25. "Section 61 of the MRTP Act deals with the making and publication of draft scheme by means of notice which is extracted hereunder for easy reference: "Section 61 - Making and publication of draft scheme [by means of notice]:-

1. Not later than twelve months from the date of the declaration, subject, however, to sub-section (3) the Planning Authority shall, in consultation with the Director of Town Planning, make a draft scheme for the area in respect of which the declaration was made, and published a notice in the Official Gazette, and in such other manner as may be prescribed stating that the draft scheme in respect of such area has been made. The notice shall state the name of the place where a copy thereof shall be available for inspection by the public and shall state that copies thereof or any extract there from certified to be correct shall be available for sale to the public at a reasonable price.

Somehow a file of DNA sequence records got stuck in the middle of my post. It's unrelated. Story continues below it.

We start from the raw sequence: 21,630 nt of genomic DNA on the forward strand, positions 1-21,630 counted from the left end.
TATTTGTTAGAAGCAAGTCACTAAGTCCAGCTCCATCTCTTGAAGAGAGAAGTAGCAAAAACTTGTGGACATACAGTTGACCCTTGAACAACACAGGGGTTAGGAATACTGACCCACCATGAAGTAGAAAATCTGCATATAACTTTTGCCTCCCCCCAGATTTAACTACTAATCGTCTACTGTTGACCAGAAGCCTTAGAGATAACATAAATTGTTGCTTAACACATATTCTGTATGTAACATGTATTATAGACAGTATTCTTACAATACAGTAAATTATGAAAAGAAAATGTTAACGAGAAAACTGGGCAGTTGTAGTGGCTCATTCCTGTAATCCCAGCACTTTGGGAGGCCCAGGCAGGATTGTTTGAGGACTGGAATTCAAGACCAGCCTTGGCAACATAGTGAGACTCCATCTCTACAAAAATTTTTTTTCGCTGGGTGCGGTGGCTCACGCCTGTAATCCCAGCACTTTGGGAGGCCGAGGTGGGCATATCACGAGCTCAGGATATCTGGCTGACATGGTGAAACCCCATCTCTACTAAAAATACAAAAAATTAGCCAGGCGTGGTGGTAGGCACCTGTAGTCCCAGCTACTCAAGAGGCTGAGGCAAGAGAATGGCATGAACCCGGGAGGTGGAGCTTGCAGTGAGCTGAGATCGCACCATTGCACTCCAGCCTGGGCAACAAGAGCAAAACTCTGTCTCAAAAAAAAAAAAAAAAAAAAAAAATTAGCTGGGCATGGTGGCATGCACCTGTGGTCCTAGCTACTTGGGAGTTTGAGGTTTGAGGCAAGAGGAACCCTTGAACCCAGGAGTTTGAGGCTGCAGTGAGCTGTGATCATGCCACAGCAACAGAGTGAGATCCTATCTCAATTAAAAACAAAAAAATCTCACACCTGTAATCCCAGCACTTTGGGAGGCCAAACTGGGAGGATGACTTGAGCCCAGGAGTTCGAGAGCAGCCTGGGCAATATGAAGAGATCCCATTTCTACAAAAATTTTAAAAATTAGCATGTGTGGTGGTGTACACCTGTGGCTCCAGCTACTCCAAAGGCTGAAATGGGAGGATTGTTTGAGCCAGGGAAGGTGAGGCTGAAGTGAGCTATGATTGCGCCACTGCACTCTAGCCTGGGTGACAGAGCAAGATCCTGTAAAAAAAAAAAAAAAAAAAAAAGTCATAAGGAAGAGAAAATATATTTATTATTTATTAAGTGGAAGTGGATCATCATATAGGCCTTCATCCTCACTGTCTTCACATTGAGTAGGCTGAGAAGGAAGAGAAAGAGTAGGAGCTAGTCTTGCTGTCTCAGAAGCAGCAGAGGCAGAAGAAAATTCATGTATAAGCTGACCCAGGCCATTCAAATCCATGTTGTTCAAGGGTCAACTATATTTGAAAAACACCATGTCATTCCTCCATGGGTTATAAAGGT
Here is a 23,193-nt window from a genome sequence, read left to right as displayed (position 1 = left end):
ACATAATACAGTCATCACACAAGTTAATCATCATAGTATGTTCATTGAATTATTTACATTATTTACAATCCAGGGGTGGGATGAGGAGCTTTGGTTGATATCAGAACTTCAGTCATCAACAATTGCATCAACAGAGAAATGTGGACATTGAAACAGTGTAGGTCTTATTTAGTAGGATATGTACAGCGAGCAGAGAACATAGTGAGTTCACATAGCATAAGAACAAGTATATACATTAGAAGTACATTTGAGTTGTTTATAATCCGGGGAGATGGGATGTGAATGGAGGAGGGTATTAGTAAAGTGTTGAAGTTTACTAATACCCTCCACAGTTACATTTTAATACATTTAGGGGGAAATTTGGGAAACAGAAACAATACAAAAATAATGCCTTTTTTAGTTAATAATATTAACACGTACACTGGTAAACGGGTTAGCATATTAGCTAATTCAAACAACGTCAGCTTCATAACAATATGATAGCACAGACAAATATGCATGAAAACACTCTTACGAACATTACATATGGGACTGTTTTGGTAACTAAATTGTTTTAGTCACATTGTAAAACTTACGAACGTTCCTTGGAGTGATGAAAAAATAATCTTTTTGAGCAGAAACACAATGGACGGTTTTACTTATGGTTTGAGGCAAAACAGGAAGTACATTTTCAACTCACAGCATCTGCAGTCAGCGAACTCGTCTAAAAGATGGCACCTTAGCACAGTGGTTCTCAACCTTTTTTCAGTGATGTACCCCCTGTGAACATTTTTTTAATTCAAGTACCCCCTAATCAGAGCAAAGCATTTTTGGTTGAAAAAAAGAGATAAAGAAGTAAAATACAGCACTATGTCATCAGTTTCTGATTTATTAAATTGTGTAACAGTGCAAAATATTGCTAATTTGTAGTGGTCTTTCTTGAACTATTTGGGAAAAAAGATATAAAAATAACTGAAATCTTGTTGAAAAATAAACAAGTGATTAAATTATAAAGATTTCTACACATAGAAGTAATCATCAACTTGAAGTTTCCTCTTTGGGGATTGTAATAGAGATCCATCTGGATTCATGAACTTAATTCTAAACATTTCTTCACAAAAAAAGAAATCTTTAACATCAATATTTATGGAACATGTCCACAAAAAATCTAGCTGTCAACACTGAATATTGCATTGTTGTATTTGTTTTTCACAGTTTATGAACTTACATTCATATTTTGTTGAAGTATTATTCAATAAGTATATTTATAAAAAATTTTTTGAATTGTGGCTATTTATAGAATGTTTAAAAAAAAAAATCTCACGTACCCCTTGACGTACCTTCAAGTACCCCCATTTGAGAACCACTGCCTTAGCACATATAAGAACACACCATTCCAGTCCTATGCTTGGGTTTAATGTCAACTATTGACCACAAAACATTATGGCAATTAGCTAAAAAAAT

2. If the Planning Authority fails to make a draft scheme and publish a notice regarding its making within the period specified in sub- section (1) or within the period extended under sub-section (3), the declaration shall lapse, unless the State Government appoints an Officer to prepare and submit the draft scheme to the State Government on behalf of the Planning Authority not later than twelve months from the date of such appointment or the extended period under sub-section